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Nationally, the aggregate market value of all owner-occupied real estate in the United States registered the largest quarterly increase in the last 21 years of data, according to the National Association of Home Builders (NAHB).
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Kansas City, Mo., remained the top-permitting city in August with 81 permits issued. Lee’s Summit was second with 56, followed by Overland Park with 52, Olathe with 51 and Lenexa with 18.
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1. The loan must close within the remaining term of the lock-in period. If rates have improved, the homebuyer can take advantage of current rates by registering a new lock. Restrictions apply. This information is for real estate and building professionals only and is not intended for consumer distribution. Information is accurate as of date of printing and is subject to change without notice. Wells Fargo Home Mortgage is a division of Wells Fargo Bank, N.A. © 2020 Wells Fargo Bank, N.A. All rights reserved. NMLSR ID 399801. AS5345583 Expires 10/2021 IHA-7020235
Year-to-date, the top-permitting cities are Kansas City, Mo, 665; Olathe, 513; Lee’s Summit, 492; Overland Park, 466; and Blue Spring, 175.
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Residential Building Permit Statistics
Residential Building Permit Statistics AUGUST 2021 CASS COUNTY Archie Belton Cass County Cleveland Garden City Harrisonville Lake Winnebago Lee's Summit Peculiar Pleasant Hill Raymore Village of Loch Lloyd
CLAY COUNTY Clay County Excelsior Springs Gladstone Kansas City Kearney Lawson Liberty North Kansas City Pleasant Valley Smithville JACKSON COUNTY Blue Springs Buckner Grain Valley Grandview Greenwood Independence Jackson County Kansas City Lake Lotawana Lee's Summit Oak Grove Raytown Sugar Creek PLATTE COUNTY Kansas City Parkville Platte City Platte County Riverside Weatherby Lake Weston JOHNSON COUNTY De Soto Edgerton Fairway Gardner Johnson County Leawood Lenexa Merriam Mission Hills Olathe Overland Park Prairie Village Roeland Park Shawnee Spring Hill Westwood
Single MultiS-F M-F Total Family Family Total Units Units Units Units^ Units% Units YTD YTD YTD 0 6 0 0 0 0 2 2 0 2 5 0 17
0 0 0 0 0 0 0 0 0 0 0 0 0
0 6 0 0 0 0 2 2 0 2 5 0 17
0 56 0 0 0 7 25 26 73 22 86 0 295
0 49 0 0 0 0 0 0 0 0 0 0 49
0 105 0 0 0 7 25 26 73 22 86 0 344
5 2 0 57 8 0 7 0 0 3 82
0 0 0 0 0 0 0 0 0 0 0
5 2 0 57 8 0 7 0 0 3 82
16 12 3 411 47 0 48 0 0 40 577
0 0 0 0 0 0 0 0 0 0 0
16 12 3 411 47 0 48 0 0 40 577
12 0 7 0 0 4 12 15 0 54 12 0 0 116
0 0 0 0 0 0 0 0 0 0 0 0 0 0
12 0 7 0 0 4 12 15 0 54 12 0 0 116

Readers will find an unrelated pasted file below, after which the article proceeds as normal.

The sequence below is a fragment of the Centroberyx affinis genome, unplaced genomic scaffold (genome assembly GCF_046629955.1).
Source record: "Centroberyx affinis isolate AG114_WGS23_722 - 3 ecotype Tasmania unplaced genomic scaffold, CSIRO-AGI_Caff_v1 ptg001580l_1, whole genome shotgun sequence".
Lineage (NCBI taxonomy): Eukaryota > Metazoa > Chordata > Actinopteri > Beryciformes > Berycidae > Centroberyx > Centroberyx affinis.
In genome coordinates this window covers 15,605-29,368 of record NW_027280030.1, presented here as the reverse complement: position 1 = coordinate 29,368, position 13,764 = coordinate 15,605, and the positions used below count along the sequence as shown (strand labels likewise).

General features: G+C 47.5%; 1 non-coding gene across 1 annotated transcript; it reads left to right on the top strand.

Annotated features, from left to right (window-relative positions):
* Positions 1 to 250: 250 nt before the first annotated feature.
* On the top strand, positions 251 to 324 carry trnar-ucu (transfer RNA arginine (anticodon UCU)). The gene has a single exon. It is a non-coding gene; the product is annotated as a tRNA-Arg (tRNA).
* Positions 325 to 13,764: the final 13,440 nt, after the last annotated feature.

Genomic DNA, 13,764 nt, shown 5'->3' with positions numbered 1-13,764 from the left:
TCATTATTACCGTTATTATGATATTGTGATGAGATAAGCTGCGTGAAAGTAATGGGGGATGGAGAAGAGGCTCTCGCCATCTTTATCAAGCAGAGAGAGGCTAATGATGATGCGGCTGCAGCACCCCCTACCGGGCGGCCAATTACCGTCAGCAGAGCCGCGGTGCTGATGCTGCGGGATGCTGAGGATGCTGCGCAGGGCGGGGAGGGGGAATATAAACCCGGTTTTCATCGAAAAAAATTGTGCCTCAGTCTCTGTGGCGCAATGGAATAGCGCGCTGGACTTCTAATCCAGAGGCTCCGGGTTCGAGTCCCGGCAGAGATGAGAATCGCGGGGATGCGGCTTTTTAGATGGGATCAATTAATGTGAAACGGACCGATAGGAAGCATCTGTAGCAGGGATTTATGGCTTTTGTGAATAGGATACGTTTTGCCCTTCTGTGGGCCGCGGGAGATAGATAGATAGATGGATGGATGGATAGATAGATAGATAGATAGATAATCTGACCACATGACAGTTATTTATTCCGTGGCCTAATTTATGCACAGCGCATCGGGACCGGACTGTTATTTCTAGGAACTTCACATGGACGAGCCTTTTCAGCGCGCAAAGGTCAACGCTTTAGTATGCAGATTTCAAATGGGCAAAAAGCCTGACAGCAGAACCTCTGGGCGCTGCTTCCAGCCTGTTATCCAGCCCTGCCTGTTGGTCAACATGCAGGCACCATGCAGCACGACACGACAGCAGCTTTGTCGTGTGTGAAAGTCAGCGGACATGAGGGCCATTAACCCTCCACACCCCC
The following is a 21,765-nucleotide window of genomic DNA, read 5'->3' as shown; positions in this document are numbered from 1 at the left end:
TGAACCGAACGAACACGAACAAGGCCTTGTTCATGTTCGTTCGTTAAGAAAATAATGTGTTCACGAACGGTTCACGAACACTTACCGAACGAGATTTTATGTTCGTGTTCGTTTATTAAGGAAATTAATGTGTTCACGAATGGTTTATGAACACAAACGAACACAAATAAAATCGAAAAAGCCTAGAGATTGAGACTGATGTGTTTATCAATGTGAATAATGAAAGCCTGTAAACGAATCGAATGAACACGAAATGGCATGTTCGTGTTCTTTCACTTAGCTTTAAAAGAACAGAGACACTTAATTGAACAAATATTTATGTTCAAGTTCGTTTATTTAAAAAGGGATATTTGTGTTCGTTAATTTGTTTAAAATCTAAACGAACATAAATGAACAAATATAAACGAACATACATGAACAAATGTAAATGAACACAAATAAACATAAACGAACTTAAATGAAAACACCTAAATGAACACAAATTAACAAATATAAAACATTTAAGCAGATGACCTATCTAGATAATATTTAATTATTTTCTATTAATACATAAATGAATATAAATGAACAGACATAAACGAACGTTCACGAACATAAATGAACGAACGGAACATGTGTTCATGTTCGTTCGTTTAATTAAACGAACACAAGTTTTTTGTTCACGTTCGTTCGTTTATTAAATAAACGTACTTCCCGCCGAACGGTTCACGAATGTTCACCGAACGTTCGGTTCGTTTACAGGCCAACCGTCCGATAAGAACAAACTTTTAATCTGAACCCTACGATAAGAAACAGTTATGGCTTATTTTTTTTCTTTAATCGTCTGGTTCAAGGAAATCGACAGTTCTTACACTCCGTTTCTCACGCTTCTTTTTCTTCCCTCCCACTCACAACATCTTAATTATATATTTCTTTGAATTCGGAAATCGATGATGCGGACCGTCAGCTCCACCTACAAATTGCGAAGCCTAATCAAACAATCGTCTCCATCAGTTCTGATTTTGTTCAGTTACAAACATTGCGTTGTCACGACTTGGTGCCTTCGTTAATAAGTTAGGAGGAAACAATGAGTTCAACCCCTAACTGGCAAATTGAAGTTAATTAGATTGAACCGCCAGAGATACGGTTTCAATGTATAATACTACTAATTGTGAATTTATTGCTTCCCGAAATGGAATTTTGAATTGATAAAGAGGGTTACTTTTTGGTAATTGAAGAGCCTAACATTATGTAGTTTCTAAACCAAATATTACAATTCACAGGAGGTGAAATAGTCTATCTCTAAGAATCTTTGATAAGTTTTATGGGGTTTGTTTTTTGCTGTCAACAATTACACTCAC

175 0 83 1 0 62 65 116 0 466 34 0 0 1002
0 0 0 0 0 0 0 0 0 0 0 0 0 0
175 0 83 1 0 62 65 116 0 466 34 0 0 1002
9 0 0 9 2 0 0 20
0 0 0 0 0 0 0 0
9 0 0 9 2 0 0 20
138 30 0 94 8 0 0 270
0 0 0 0 0 0 0 0
138 30 0 94 8 0 0 270
1 0 0 11 5 11 18 0 0 51 52 7 0 10 8 0 174
0 0 0 0 0 0 0 0 0 0 0 0 0 0 0 0 0
1 0 0 11 5 11 18 0 0 51 52 7 0 10 8 0 174
24 1 0 50 34 45 150 0 0 513 466 66 0 132 118 0 1599
0 0 0 32 0 0 0 0 0 122 0 0 0 0 0 0 154
24 1 0 82 34 45 150 0 0 635 466 66 0 132 118 0 1753
Single MultiS-F M-F Family Family Total Units Units Units^ Units% Units YTD YTD LEAVENWORTH COUNTY Basehor 5 0 82 0 5 Lansing 0 0 0 0 0 Leav. County 12 0 91 10 12 Leavenworth 0 0 0 0 0 Tonganoxie 0 0 47 0 0 17 0 17 220 10 WYANDOTTE COUNTY Bonner Springs Edwardsville KCK/Wyandotte Co MIAMI COUNTY Louisburg Miami County Osawatomie Paola Spring Hill Totals
Total Units YTD 82 0 101 0 47 230
0 0 11 11
0 0 0 0
0 0 11 11
0 0 96 96
0 0 0 0
0 0 96 96
0 0 0 0 0 0
0 0 0 0 0 0
0 0 0 0 0 0
37 0 0 6 53 96
0 0 0 0 0 0
37 0 0 6 53 96
Comparison of Single Family Building Units for Greater Kansas City (Cass, Clay, Jackson, Platte, Johnson, Leavenworth, Miami, Wyandotte Counties) Month/Year January February March April May June July August September October November December Annual Total
2014 287 216 362 439 385 364 375 352 383 468 312 328 4,271
2015 240 260 393 437 395 438 399 425 462 459 360 432
2016 274 408 542 523 503 578 494 536 424 466 417 352
2017 2018 457 463 477 463 571 549 562 564 504 598 567 569 512 485 480 514 514 353 583 485 502 354 468 276
2019 234 234 357 411 391 387 471 429 396 500 410 434
2020 355 475 438 434 374 421 493 444 557 510 404 461
2021 411 493 560 637 579 558 480 437
Comparison of Permits By Units Issued Year to Date
2014 - 2021 2014 2015 2016 2017 2018 2019 2020 2021
S-F Units 2780 2987 3858 4130 4205 2914 3434 4155
M-F Units 2271 1765 3062 1213 2345 1447 1800 213
Total Units 5051 4752 6920 5343 6550 4361 5234 4368
^The Single Family number is units and includes both attached and detached units. %Multi-Family units are in buildings with 5 or more units. # Not available at time of report Permit information reflects the most recent data at time of publication. In order to ensure accurate recording of residential building permit statistics, the HBA may revise monthly and year-to-date figures when updated data is made available. Copyright 2020 Home Builders Assoc of Greater Kansas City. All rights reserved.